Kallayil: It has been, in many ways, an accidental personal journey…. Steve Jobs says you can only connect all the dots when you look back on your life, when you look into the rearview mirror. If I look at my own journey, there have been two paths to it. One is professional life, where I’ve been to engineering school and … went to Wharton, and pursued an active, successful career in Silicon Valley. At this point, it is at Google. Even as I was doing all this, given the cultural accident of my birth, the fact that I was born and raised in India, I was surrounded by the signs of the inner technology — the wisdom traditions like yoga, meditation, et cetera, which in a natural way fell into my life. I don’t think I pursued them. In a way, I thought they would all get interlinked and connected later on in life. They were just two separate interests, passions and sometimes accidental discoveries that were coursing together…. With the extreme amount of interest in America and the rest of the world in practices like yoga and mindfulness and meditation, they converged in my personal life in a pretty remarkable way, and they have been the source of both … a high-quality, high-functioning life, as well as, more importantly, a life of joy and fulfillment and thriving in this world. Those wisdom traditions that have been with us for 2,600 years seem to have given a lot of tools that allow me to deal with the day-to-day pressures of all of the information and the demands on my life that are brought by the Internet. This book really is that personal journey, the rituals I have developed and what works for me. I wanted to share that with my readers.
Knowledge at Wharton: I have a question about those rituals and strategies that you have created in your own life to find stillness. You’re right that for the inner-net to operate at peak performance, it needs periods of quiet. Could you share the strategies that you have used to create quietness and stillness in your twenty-four-seven life?
Kallayil: It can vary from something a little more involved, like a proper meditation session. It could last 10 minutes or 20 minutes or half an hour — as much time as I need. Or, [it could be] a yoga practice where I get on the mat and do it. Those are part of my core practices when I drop out, and I’m not using a phone or a computer or looking at anything, not being distracted. I am more centered with mostly my eyes closed and just the sound of my breathing to accompany me, or other modalities … like chanting a certain meditation mantra, if I’m doing meditation, or practicing the yoga flow and the postures and holding them in a certain way and breathing. When I do those practices, then I disconnect. I unplug from the Internet, and when I say Internet, I mean it in the broader sense of the word, with all of the technologies, the information, the distraction. I plug into my inner-net. That is a time for me to go inward and friend myself and reconnect with myself. But even if you don’t have any of those practices, there are a lot more simple ways that I talk about in the book that are accessible to everyone.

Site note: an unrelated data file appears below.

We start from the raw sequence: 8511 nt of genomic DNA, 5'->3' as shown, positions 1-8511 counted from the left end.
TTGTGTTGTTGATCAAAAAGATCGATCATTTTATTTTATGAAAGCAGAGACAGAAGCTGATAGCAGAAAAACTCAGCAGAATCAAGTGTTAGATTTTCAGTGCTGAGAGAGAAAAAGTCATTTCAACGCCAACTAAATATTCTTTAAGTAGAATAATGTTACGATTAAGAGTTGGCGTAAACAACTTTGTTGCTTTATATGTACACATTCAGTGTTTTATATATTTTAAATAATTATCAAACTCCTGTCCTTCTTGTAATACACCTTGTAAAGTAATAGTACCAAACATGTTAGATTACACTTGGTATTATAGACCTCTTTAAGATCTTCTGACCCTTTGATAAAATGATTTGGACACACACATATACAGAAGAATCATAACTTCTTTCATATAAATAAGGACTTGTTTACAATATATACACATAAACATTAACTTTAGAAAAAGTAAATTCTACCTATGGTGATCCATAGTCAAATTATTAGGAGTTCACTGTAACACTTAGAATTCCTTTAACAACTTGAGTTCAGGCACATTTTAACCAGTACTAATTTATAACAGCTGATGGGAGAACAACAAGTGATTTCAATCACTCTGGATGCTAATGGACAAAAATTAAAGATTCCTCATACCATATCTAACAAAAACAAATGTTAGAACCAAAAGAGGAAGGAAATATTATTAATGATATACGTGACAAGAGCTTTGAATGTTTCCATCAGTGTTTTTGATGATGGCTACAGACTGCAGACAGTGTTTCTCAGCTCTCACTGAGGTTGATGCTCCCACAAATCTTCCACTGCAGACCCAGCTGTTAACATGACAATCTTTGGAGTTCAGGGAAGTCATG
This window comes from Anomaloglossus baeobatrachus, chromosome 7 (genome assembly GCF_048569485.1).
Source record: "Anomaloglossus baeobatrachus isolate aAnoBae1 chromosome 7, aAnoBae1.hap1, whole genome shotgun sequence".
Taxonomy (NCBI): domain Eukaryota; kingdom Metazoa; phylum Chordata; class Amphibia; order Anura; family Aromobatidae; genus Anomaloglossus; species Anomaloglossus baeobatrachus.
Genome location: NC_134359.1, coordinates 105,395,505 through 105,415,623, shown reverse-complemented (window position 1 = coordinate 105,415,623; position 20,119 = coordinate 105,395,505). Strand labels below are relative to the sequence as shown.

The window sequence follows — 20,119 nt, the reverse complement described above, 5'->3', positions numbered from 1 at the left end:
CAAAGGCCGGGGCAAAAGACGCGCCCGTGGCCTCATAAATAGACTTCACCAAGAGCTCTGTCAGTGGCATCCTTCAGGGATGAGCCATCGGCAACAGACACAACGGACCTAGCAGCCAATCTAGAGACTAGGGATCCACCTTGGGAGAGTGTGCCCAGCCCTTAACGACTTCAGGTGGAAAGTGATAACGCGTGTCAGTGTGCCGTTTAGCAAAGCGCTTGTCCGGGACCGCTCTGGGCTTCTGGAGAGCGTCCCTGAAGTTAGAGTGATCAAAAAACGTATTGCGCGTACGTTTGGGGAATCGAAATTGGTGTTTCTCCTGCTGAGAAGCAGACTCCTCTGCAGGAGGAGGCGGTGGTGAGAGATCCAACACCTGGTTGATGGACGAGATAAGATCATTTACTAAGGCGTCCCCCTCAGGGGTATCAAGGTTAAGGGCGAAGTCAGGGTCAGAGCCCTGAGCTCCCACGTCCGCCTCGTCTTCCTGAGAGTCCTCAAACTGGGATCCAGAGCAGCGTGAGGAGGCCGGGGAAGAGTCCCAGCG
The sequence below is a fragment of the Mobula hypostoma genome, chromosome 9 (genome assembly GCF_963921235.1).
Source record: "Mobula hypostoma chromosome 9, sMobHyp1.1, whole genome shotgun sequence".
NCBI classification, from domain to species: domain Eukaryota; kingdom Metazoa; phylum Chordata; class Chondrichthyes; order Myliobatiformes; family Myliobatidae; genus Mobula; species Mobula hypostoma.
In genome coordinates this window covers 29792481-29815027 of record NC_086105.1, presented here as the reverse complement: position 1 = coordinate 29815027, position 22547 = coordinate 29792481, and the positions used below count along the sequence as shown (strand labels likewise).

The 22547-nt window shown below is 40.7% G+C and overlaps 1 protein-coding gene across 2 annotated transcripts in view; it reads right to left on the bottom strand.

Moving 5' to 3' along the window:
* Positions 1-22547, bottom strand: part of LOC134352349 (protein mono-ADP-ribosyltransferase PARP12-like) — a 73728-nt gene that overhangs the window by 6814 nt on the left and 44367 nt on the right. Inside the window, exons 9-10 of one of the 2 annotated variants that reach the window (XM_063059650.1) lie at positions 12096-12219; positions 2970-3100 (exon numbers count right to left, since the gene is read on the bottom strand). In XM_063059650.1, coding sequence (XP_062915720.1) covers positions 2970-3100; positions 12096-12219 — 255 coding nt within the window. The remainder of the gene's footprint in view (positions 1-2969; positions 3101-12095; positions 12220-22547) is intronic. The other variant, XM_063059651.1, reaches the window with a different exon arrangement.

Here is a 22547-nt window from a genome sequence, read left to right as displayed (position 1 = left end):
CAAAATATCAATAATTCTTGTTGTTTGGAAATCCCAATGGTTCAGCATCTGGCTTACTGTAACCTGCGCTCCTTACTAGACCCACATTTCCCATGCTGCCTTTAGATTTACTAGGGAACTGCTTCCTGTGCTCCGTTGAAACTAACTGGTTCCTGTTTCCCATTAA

Let me talk about two of them. One is a simple gratitude practice. On my way to work every single day, I think of ten things I am grateful for. It is just to shift our attention from problems or the things that give us stress, to the things that are working well, the things that you can be grateful for, whether it’s your health or the fact that you have food to eat or your family or your friends or what you do for a living. There are many, many things you can bring your attention to. We all have a list of ten things we can think of every single day.
Another simple practice that I talk about in this book that is also accessible to everyone [is how] you eat your food, your lunch and your dinner: Just do it with a little bit of attention and mindfulness, as opposed to simultaneously trying to answer email or watching TV. If you just take the few minutes to bring your whole attention to what you are putting into your mouth and the tastes and the flavors and the smell, you will enjoy your food, digest it better and probably eat less because you’re eating very consciously. But in the process, you just take a few seconds to, again, drop into the personal moment, drop into your inner-net. In the book, I go through very, very simple, easy-to-practice rituals like that, all the way to other practices that need a little bit more study and longer years of trying, like yoga and meditation, that work very well for me.